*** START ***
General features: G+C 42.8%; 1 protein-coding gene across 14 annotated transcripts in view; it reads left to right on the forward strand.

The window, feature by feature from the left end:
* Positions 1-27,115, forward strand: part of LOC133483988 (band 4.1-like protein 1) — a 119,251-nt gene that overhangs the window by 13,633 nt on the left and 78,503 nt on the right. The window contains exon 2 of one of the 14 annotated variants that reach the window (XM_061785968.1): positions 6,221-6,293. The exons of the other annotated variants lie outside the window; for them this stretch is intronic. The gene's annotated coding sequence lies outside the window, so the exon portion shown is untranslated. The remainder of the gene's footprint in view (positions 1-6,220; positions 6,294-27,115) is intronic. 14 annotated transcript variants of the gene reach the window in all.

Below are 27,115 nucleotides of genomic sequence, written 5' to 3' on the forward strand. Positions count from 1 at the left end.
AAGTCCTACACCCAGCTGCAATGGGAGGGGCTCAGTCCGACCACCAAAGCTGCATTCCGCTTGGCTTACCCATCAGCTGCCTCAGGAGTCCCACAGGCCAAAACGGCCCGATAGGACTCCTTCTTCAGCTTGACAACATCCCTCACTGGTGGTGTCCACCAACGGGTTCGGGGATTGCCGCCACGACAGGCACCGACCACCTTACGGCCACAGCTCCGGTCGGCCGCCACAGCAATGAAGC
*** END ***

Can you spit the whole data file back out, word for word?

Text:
General features: G+C 42.8%; 1 protein-coding gene across 14 annotated transcripts in view; it reads left to right on the forward strand.

The window, feature by feature from the left end:
* Positions 1-27,115, forward strand: part of LOC133483988 (band 4.1-like protein 1) — a 119,251-nt gene that overhangs the window by 13,633 nt on the left and 78,503 nt on the right. The window contains exon 2 of one of the 14 annotated variants that reach the window (XM_061785968.1): positions 6,221-6,293. The exons of the other annotated variants lie outside the window; for them this stretch is intronic. The gene's annotated coding sequence lies outside the window, so the exon portion shown is untranslated. The remainder of the gene's footprint in view (positions 1-6,220; positions 6,294-27,115) is intronic. 14 annotated transcript variants of the gene reach the window in all.

Below are 27,115 nucleotides of genomic sequence, written 5' to 3' on the forward strand. Positions count from 1 at the left end.
AAGTCCTACACCCAGCTGCAATGGGAGGGGCTCAGTCCGACCACCAAAGCTGCATTCCGCTTGGCTTACCCATCAGCTGCCTCAGGAGTCCCACAGGCCAAAACGGCCCGATAGGACTCCTTCTTCAGCTTGACAACATCCCTCACTGGTGGTGTCCACCAACGGGTTCGGGGATTGCCGCCACGACAGGCACCGACCACCTTACGGCCACAGCTCCGGTCGGCCGCCACAGCAATGAAGC